You know, it’s funny. It’s sort of an odd one to ask. Even though “Heroes” was a broadcast show, it did try to push the boundaries of what was on broadcast, with the casting and the pacing and the aggressive storytelling. I remember the network saying “You can’t tell this much story. You need to slow it down. You need to slow it down. That’s not what our audience can handle. It’s too much serialization, and people won’t come back.” So it was breaking ground in that way any way. And you’re right: The two worlds have merged, and you’re starting to see broadcast television trying to emulate the kind of quality and tone of cable. And clearly in a world where it’s now in the viewers’ hands what they choose, and when they choose, and how they choose how they’re going to watch their content, it means cable channels can narrowcast a little bit more and target a specific audience where broadcast still needs to be all things to all people. And when you’re all things to all people in a world in which people can find exactly what they want, people are choosing to watch shows that more closely fit their particular tastes. It is a conundrum for the broadcasters to figure out how to capture that same kind of passionate fanbase that a lot of these cable shows have. But there’s a sensibility to both Gideon and myself that I feel is fairly broad. I like to appeal to a lot of people.

As we all know, you were forced to leave Jerusalem because of the turmoil there and finish shooting in other locations. How did that affect the story if at all?

It did change a few things, definitely… It’s kind of amazing how well it all worked out, and how seamless it was. We ended up shooting in Croatia… they have these very ancient, old cobblestone-walled cities, so we shot that for Jerusalem, and I really defy you to see the difference. It’s really amazing what you can do with production design and a little bit of movie magic. It’s really kind of incredible. We did have a storyline that took place in New Mexico, and we were planning to shoot that entire storyline in Israel. And to be honest, we were having a lot of difficulty finding locations. There’s a kind specificity to the American Southwest that even though Israel has lots of open desert areas—there is a look to the American Southwest… We needed diners and gas stations and hotels, and those sorts of things are incredibly hard to duplicate in Israel. And we were to be honest having a lot of trouble with that. And just as we were scratching our heads about how we were going to do it was when we ended up having to move, and moving to New Mexico was just hugely easier for that part. So in an odd way, that part worked out really well.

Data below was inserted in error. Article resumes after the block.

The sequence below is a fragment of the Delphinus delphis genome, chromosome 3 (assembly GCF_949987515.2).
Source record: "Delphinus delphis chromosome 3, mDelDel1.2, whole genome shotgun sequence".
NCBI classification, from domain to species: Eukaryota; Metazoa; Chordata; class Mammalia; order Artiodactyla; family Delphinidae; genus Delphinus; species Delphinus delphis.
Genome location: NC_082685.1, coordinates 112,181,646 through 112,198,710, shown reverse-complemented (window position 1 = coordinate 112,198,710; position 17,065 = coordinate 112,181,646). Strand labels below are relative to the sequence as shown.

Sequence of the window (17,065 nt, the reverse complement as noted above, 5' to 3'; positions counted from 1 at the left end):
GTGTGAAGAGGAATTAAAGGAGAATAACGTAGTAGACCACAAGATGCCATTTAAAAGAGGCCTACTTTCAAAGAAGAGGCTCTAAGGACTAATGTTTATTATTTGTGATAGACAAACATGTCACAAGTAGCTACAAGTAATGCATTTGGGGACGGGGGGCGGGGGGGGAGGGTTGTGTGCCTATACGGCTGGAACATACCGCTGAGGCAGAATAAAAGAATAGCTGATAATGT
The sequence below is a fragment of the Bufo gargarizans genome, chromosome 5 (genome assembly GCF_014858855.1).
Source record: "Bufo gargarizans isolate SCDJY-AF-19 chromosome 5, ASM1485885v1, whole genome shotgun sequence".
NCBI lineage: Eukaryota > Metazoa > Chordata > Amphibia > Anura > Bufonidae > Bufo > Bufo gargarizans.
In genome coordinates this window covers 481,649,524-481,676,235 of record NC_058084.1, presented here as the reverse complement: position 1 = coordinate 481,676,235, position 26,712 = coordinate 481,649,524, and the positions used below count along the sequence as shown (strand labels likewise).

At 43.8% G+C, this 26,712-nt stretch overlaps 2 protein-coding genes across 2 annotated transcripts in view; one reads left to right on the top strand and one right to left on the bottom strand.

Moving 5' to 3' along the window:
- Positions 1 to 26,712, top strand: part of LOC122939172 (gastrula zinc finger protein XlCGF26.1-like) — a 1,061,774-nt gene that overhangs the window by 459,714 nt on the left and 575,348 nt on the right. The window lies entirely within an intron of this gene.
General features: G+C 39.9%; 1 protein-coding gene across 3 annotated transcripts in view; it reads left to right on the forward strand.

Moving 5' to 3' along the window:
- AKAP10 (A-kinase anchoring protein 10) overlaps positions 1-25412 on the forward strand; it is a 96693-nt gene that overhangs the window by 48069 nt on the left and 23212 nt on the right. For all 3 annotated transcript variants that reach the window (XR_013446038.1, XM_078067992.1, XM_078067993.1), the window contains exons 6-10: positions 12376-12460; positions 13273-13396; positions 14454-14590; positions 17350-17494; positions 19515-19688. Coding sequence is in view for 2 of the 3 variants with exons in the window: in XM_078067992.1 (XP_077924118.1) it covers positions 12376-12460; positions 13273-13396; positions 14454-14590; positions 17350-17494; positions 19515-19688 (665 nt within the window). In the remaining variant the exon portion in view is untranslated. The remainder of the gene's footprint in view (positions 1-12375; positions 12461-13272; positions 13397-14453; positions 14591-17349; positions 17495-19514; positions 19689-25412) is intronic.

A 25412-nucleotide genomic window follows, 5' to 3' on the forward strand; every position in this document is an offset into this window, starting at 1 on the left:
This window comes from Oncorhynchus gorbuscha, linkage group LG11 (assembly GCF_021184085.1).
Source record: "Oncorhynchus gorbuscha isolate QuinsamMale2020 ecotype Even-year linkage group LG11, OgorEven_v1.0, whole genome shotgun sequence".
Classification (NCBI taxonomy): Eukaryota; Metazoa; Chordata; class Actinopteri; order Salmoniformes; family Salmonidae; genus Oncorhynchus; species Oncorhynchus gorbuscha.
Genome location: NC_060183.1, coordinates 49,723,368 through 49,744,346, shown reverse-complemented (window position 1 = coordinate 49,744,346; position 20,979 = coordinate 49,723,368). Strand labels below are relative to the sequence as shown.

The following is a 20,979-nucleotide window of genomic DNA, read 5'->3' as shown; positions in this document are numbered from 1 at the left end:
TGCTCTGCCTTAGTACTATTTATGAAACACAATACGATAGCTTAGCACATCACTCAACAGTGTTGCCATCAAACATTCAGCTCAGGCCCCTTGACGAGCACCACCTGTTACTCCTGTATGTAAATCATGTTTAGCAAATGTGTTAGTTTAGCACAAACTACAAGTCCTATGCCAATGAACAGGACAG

Overall, any specific lessons you learned from working with Gideon on this?

I’ve done several series, and they all have their own set of joys and disappointments. But I will say that I have never developed a series with a partner before. I found that to be so rewarding and so much easier in so many ways to not only split duties—but there’s almost a sort of therapeutic quality to it. When you have a meeting, and you leave a meeting and get in your car to drive home and think about what just happened in the meeting, you actually have someone to talk about it with and say “What do you think he meant when he said that? Should we actually do this instead of that?” It was really just having that partner and that sounding board. It was incredibly rewarding. It was also my first project done outside the country, and what I see now is how possible that is to do in this modern day and age when communication is so much easier. Just to give you an example, I would sometimes be in the editing room in Los Angeles, and I would need Gideon to take a look at something I just cut, and I’d just take my phone and take a video of the monitor and send it to him, and three seconds later he responds back to me with a text. “I liked that cut. Let’s take 18 frames off the end of it. That kind of thing.” It’s kind of amazing. The lesson of that is that it’s so doable now, to have a big international feel to a show and go shoot on location. It’s not only doable, but there are places that are rolling out the red carpet for you to do it. When we were in Croatia, they were actually filming “Game of Thrones” there. I like to say that the whole country looks like the backlot of a major movie set.

The Daily